Edmond public transportation system, Citylink, was down 27,517 riders for the fiscal year that ended June 30. Drivers counted 246,557 riders for the 12-month fiscal year. The route with the biggest drop was the one that serves the University of Central Oklahoma with 21,953 fewer riders. Edmond Public Transportation Committee members questioned if the fewer UCO numbers was due to a drop in international student enrollment on the Edmond campus.

It's a fact

Edmond schools served 2.1 million meals a year while 25.71 percent of the students qualify for free or reduced price meals. School buses travel two million miles in a year. The district has 2,776-plus employees to operate 17 elementary schools, six middle schools, three high schools, Boulevard Academy and one early childhood center.

Need answers?

Reader Terry Phillips asked: "How is the trail going to connect to the trail by Fox Lake Lane? Also, will there be any traffic issues with trail walkers and automobiles coming or going from Fox Lake?"

Assistant City Manager Steve Commons answered: "The new trail connection we will be building will go down to the Spring Creek Trail adjacent to the frontage road as it descends down to the trail. This new trail will start on the north side of Fox Lake Lane. Currently, we have a trail path that follows along Fox Lake Lane to the west until it meets up with Fox Lake Lane. Motorists, bicyclists and pedestrians will need to be aware of each other just like crossing at any intersection in the community when they need to cross Fox Lake Lane."

Reader Jan Curtis asked: "What is the very large building being constructed on 33rd Street just west of Kelly Avenue?"

Edmond Economic Development Authority Executive Director Janet Yowell answered: "That is the FedEx building, and it is in Oklahoma City."

Have questions about Edmond and its road construction, the hotel and conference center, traffic, new capital improvement projects or anything else? Email your questions to dbaldwin@oklahoman.com. Edmond Exchange will find an answer.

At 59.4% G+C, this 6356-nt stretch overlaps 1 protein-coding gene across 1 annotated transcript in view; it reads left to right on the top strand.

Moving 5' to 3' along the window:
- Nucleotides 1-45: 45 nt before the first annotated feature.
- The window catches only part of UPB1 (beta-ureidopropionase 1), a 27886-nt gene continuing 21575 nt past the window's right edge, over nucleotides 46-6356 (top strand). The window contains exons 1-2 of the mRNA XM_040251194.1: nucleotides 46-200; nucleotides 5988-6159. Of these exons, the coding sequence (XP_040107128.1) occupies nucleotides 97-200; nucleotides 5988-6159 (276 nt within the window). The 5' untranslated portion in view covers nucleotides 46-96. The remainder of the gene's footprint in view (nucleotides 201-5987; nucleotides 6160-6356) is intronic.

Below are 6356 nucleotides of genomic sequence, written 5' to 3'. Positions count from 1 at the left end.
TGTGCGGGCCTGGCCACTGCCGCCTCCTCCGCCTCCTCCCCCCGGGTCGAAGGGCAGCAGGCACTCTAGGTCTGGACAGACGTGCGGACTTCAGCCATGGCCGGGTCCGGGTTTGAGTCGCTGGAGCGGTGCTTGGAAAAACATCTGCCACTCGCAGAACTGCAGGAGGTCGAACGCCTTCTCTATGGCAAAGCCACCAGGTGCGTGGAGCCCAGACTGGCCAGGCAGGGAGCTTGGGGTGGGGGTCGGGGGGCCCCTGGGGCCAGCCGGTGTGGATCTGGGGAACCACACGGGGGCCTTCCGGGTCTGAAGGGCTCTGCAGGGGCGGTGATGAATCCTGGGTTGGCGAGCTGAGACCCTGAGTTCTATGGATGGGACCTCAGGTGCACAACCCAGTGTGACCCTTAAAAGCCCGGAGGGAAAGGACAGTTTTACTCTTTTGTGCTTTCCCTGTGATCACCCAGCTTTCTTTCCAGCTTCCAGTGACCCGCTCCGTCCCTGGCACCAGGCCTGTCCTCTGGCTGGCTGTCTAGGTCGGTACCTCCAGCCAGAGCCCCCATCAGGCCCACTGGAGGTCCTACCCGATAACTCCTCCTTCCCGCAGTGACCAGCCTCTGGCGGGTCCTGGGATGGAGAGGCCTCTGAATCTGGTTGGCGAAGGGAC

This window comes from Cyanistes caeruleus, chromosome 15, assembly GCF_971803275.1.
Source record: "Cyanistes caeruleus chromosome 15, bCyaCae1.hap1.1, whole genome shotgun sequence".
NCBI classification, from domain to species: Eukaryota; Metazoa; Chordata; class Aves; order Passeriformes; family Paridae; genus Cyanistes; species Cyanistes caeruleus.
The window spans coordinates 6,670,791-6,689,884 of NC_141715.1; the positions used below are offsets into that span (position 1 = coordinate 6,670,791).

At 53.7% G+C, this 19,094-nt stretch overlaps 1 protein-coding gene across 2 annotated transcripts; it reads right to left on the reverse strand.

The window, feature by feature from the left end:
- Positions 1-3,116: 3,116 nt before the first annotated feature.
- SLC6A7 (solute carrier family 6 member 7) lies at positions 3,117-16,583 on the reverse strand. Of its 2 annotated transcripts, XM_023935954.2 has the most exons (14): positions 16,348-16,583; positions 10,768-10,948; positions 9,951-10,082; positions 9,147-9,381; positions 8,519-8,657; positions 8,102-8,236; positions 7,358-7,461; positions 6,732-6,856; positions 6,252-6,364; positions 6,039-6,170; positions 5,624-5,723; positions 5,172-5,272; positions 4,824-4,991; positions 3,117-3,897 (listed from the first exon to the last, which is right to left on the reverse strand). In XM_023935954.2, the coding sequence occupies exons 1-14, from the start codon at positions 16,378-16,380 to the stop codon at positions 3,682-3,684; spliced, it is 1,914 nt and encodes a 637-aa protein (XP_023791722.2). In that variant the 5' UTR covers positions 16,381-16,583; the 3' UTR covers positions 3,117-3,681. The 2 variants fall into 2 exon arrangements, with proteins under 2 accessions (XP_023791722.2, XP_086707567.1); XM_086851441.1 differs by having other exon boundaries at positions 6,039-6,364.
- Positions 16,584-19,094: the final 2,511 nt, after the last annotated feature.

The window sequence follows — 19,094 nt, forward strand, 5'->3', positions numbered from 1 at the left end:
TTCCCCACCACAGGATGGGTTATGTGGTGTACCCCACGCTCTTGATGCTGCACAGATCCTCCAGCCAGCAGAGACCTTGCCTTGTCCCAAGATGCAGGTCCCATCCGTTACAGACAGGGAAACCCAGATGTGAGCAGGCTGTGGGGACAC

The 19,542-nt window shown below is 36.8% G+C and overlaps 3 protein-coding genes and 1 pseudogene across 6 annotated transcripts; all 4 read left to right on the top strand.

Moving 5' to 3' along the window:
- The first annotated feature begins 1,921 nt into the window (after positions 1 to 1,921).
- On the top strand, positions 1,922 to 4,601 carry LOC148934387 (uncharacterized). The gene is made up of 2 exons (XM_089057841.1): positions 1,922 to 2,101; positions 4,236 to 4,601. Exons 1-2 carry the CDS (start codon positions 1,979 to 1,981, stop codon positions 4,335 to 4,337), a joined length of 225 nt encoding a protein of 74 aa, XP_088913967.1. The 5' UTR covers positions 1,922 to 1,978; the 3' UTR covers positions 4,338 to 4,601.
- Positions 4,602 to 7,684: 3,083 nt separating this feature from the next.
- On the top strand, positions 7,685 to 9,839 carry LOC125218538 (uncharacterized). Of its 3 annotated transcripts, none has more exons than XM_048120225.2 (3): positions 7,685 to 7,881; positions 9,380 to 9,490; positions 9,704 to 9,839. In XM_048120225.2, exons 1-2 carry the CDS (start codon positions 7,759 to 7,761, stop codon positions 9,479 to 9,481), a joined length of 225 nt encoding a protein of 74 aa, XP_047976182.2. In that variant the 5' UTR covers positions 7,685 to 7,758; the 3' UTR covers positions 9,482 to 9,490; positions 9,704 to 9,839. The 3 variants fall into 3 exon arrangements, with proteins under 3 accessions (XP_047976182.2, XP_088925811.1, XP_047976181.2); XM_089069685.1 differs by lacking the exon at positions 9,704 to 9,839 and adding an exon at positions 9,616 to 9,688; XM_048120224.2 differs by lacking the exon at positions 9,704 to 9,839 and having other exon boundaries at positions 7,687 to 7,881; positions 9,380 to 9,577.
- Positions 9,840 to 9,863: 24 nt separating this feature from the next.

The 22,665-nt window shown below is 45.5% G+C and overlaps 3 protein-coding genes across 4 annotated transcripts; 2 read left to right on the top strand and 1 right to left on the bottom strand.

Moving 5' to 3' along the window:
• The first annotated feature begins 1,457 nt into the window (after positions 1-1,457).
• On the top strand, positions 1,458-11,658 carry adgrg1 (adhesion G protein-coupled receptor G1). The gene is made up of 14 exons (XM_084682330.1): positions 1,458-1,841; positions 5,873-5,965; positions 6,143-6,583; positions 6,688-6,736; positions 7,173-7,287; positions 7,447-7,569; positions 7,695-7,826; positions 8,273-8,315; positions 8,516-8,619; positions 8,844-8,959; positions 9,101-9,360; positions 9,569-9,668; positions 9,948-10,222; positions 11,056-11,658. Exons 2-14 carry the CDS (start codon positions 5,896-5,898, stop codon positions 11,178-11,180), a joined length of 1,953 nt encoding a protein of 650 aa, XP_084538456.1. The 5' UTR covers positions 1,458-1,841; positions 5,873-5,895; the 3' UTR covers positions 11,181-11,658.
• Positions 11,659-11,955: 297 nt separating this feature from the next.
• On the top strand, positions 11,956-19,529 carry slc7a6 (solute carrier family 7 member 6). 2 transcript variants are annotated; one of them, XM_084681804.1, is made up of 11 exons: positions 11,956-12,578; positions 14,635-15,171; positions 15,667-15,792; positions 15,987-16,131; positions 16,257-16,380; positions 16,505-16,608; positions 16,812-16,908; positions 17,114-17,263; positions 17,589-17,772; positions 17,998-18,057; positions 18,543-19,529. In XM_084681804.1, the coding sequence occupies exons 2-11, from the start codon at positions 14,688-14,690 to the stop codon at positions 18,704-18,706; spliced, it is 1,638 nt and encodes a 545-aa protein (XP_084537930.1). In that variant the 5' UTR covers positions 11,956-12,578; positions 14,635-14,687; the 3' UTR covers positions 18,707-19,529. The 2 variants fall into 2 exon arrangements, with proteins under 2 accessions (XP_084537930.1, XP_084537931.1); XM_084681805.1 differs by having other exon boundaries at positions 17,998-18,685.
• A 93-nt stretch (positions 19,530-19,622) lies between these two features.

Related Photos
<p>Edmond Fire Department's hazardous materials team participated in a multi-state competition. Driver Jason Egelston, facing the camera, was the leader of the winning team. [PHOTO PROVIDED]</p>
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Edmond Fire Department's hazardous materials team participated in a multi-state competition. Driver Jason Egelston, facing the camera, was the leader of the winning team. [PHOTO PROVIDED]  

<figure><img src="//cdn2.newsok.biz/cache/r960-b809eca3bbbf26b0764ad97cb5611f3d.jpg" alt="Photo - Edmond Fire Department's hazardous materials team participated in a multi-state competition. Driver Jason Egelston, facing the camera, was the leader of the winning team. [PHOTO PROVIDED]   " title=" Edmond Fire Department's hazardous materials team participated in a multi-state competition. Driver Jason Egelston, facing the camera, was the leader of the winning team. [PHOTO PROVIDED]   "><figcaption> Edmond Fire Department's hazardous materials team participated in a multi-state competition. Driver Jason Egelston, facing the camera, was the leader of the winning team. [PHOTO PROVIDED]   </figcaption></figure><figure><img src="//cdn2.newsok.biz/cache/r960-bcb95e414144a38e6a571f5358728647.jpg" alt="Photo - Edmond firefighters took first place in a multi-state hazardous materials competition at the Los Alamos National Laboratory in New Mexico. [PHOTO PROVIDED}   " title=" Edmond firefighters took first place in a multi-state hazardous materials competition at the Los Alamos National Laboratory in New Mexico. [PHOTO PROVIDED}   "><figcaption> Edmond firefighters took first place in a multi-state hazardous materials competition at the Los Alamos National Laboratory in New Mexico. [PHOTO PROVIDED}   </figcaption></figure>
Diana Baldwin

Diana Baldwin has been an Oklahoma journalist since 1976. She covered the Oklahoma City bombing and covered the downfall of Oklahoma City police forensic chemist Joyce Gilchrist misidentifying evidence. She wrote the original stories about the... Read more ›